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Tuesday, July 14, 2020

Julio Ribeiro’s blog: IPS officer Pankaj Choudhary’s transfer should not surprise

I am surprised that he should not have expected the government to frown on his decision to prosecute the VHP and Bajrang Dal leaders of Bundi who had been arrested by him and charged for fermenting a communal riot in the town.

Written by Julio Ribeiro | Updated: September 20, 2015 7:32:39 am

Pankaj Choudhary, the IPS officer who was shifted from Bundi, a district in Rajasthan whose police he was heading, to an Armed Battalion, appears to be surprised that the BJP government has targeted him for doing his duty. Pankaj Choudhary has fifteen years of service in the police, having joined the IPS in the year 2000. I am surprised that he should not have expected the government to frown on his decision to prosecute the VHP and Bajrang Dal leaders of Bundi who had been arrested by him and charged for fermenting a communal riot in the town.

READ- Targeted by Vasundhara Raje govt for acting against VHP, Bajrang Dal rioters: IPS officer

Congress functionaries were notorious for supporting criminal elements who could provide money and muscle, both of which are required for fighting elections in our democratic polity. The BJP governments may not support such lawless elements but will use the muscle of the Bajrang Dal and the inflammatory rhetoric of the VHP to achieve their ends. Pankaj Choudhary would surely have known this and should have anticipated the consequences of doing his duty.

Yet, my advice to young officers like him is to continue to do their duty as enjoined by the Constitution, the law and their own conscience. If the price to be paid is a transfer, so be it. Police reforms being pursued by a determined Prakash Singh have not been accepted in spirit by any State government, be it Congress, BJP or a regional player. Politicians still control the police and will use officers like pieces on a chess-board to be moved around whenever they sense a kill.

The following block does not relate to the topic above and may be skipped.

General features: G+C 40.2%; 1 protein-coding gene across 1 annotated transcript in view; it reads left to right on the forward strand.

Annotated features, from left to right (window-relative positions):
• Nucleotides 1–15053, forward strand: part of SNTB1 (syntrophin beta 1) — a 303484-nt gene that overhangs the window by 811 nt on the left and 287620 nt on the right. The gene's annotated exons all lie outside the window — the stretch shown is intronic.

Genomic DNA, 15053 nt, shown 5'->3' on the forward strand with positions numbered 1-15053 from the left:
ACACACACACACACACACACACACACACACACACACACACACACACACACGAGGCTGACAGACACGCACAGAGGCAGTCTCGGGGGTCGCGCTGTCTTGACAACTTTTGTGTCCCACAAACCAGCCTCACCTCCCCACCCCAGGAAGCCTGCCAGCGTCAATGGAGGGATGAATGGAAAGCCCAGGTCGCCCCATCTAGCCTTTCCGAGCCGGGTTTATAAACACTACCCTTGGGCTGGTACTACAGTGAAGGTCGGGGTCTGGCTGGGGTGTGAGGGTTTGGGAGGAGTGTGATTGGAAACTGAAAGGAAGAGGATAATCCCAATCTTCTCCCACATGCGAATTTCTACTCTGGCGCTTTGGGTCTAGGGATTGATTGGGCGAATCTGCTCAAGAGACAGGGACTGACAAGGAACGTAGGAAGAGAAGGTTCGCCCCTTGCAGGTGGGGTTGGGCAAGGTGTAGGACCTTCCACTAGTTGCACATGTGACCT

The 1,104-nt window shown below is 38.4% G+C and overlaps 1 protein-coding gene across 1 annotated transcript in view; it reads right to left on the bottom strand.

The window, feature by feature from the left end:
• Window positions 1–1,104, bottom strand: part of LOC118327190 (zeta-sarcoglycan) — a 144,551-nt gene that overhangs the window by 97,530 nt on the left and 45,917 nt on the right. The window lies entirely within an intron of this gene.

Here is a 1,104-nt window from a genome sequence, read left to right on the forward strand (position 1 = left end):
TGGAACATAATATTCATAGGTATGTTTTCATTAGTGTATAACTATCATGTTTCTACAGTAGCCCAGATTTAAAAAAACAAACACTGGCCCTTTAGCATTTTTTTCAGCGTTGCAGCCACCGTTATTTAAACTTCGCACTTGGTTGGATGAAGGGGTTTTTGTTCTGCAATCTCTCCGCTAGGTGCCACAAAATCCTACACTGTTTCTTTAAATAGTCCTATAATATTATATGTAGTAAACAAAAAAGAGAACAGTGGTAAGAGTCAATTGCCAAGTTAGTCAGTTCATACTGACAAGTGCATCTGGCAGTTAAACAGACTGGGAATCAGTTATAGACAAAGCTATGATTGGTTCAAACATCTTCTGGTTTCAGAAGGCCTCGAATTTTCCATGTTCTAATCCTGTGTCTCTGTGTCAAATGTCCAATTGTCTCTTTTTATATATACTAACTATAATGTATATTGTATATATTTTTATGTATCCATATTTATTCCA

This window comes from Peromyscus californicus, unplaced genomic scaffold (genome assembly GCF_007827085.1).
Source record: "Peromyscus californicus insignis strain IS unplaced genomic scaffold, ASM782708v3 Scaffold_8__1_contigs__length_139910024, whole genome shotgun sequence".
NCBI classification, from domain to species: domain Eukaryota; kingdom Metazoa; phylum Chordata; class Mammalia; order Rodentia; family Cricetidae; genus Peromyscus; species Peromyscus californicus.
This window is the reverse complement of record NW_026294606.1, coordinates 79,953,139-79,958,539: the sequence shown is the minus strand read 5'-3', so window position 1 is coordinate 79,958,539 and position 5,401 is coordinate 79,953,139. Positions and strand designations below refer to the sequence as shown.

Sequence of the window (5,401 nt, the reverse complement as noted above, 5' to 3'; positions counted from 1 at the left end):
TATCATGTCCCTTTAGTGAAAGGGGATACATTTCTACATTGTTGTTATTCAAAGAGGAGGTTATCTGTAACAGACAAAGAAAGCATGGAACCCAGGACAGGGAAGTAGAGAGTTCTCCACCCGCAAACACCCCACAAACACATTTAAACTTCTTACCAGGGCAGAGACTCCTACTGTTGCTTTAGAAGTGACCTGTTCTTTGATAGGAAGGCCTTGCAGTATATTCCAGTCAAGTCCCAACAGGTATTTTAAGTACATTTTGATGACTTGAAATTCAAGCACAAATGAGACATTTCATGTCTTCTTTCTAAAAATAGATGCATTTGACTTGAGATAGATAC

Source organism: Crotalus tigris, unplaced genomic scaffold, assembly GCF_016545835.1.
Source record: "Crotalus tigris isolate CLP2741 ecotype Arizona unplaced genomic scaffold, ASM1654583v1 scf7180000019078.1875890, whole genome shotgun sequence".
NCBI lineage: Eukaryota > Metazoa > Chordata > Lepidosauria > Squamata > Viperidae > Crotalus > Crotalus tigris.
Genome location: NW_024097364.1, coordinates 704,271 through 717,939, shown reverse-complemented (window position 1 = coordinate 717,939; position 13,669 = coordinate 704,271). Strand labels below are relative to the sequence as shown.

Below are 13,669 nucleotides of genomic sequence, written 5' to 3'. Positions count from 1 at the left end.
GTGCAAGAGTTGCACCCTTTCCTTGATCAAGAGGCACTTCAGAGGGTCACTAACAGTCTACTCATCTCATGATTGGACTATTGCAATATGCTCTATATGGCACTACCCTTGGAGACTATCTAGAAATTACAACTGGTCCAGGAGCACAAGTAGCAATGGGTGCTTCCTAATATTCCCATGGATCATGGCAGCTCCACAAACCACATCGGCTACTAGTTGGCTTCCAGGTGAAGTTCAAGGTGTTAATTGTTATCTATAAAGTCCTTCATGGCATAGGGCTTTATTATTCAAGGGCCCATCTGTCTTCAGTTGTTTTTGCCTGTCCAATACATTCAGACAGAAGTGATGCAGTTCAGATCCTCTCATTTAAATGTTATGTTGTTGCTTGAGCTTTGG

I have dealt with numerous communal disturbances during my career. With long experience I concluded that most conflagrations are contrived and if the police is keen to finally put an end to such riots they would have to arrest and detain VHP, Bajrang Dal and other extremists of the Hindu right and on the other side of the communal divide the underworld dons who are predominantly Muslim.

The 1985 riots in Mumbai abruptly stopped when the police swooped down on Shiv Sena Shakha Pramukhs one night and detained them under the prevalent detention laws. Simultaneously, Muslim underworld dons like Karim Lala and Haji Mastan were also incarcerated because they were the ones who provided the muscle and the weapons to their co-religionists.

A similar tactic was employed by me later that year in Ahmedabad when I was sent there to quell the communal disturbances that had affected the life of the city for many months. The VHP activists used to scribble scurrilous slogans on walls against the Indian Army Commander of the area who was a true professional and a military thinker of renown, but who happened to be a Muslim. Congress leaders patronized the major bootleggers who were all Muslims. These big bootleggers were also the ones who provided the weapons and the manpower to their co-religionists. When both these elements were put behind bars the rioting stopped.

Congress governments were in power in Maharashtra and Gujarat in 1985. I had to contend with their soft corners for the underworld dons. Today the BJP is in power in both States, as they are in Rajasthan. Any police chief will have to contend with the BJP’s soft corners for communal elements with whom they are ideologically aligned. The young IPS officers of Gujarat who controlled rioters in their respective districts in 2002 were all summarily transferred. Pankaj Choudhary should have been aware of the realities of governance in changing times and different equations.

As long as the political class dictates the transfers and appointments of police chiefs and police officers at different levels politicians will continue to play their games. Politicians are bothered about their votes and their power struggles. Policemen are supposed to bother about the law and the Constitution. But as long as the politician dictates the terms of service IPS officers should know that their goose is cooked if they do not toe political lines.

I was able to resist because I had the people and my own policemen firmly on my side. Perhaps Pankaj Choudhary had not reached that stage of acceptability which could deter the politicians from ejecting him. I am sorry for him and for all officers who are serving today in such difficult circumstances. They may believe in the ‘Rule of Law’. But the politicians who control their destinies have not yet understood this concept.

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